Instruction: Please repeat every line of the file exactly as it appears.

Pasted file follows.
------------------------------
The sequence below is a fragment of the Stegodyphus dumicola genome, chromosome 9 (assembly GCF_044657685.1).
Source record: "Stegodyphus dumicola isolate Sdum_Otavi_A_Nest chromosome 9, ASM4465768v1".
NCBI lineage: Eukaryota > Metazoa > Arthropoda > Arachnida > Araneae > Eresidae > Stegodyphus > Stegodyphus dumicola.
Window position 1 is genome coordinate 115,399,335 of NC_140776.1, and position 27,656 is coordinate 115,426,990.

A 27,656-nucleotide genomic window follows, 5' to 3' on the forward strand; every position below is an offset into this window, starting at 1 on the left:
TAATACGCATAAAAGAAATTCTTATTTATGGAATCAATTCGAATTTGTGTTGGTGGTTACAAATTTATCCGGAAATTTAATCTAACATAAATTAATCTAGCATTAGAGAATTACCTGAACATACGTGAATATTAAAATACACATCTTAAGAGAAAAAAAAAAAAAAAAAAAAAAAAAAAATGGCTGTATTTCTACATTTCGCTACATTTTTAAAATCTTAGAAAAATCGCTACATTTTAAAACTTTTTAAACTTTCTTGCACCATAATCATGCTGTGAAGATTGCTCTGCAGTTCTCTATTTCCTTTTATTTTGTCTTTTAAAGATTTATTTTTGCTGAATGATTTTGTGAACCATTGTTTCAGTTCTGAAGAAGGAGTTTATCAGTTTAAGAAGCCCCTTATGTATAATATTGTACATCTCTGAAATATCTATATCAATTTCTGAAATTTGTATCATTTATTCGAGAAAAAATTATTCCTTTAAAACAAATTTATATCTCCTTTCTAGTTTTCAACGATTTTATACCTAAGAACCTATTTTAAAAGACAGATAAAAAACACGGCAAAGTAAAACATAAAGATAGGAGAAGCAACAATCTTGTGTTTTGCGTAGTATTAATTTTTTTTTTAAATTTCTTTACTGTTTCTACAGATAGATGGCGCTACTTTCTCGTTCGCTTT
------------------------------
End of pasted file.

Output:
The sequence below is a fragment of the Stegodyphus dumicola genome, chromosome 9 (assembly GCF_044657685.1).
Source record: "Stegodyphus dumicola isolate Sdum_Otavi_A_Nest chromosome 9, ASM4465768v1".
NCBI lineage: Eukaryota > Metazoa > Arthropoda > Arachnida > Araneae > Eresidae > Stegodyphus > Stegodyphus dumicola.
Window position 1 is genome coordinate 115,399,335 of NC_140776.1, and position 27,656 is coordinate 115,426,990.

A 27,656-nucleotide genomic window follows, 5' to 3' on the forward strand; every position below is an offset into this window, starting at 1 on the left:
TAATACGCATAAAAGAAATTCTTATTTATGGAATCAATTCGAATTTGTGTTGGTGGTTACAAATTTATCCGGAAATTTAATCTAACATAAATTAATCTAGCATTAGAGAATTACCTGAACATACGTGAATATTAAAATACACATCTTAAGAGAAAAAAAAAAAAAAAAAAAAAAAAAAAATGGCTGTATTTCTACATTTCGCTACATTTTTAAAATCTTAGAAAAATCGCTACATTTTAAAACTTTTTAAACTTTCTTGCACCATAATCATGCTGTGAAGATTGCTCTGCAGTTCTCTATTTCCTTTTATTTTGTCTTTTAAAGATTTATTTTTGCTGAATGATTTTGTGAACCATTGTTTCAGTTCTGAAGAAGGAGTTTATCAGTTTAAGAAGCCCCTTATGTATAATATTGTACATCTCTGAAATATCTATATCAATTTCTGAAATTTGTATCATTTATTCGAGAAAAAATTATTCCTTTAAAACAAATTTATATCTCCTTTCTAGTTTTCAACGATTTTATACCTAAGAACCTATTTTAAAAGACAGATAAAAAACACGGCAAAGTAAAACATAAAGATAGGAGAAGCAACAATCTTGTGTTTTGCGTAGTATTAATTTTTTTTTTAAATTTCTTTACTGTTTCTACAGATAGATGGCGCTACTTTCTCGTTCGCTTT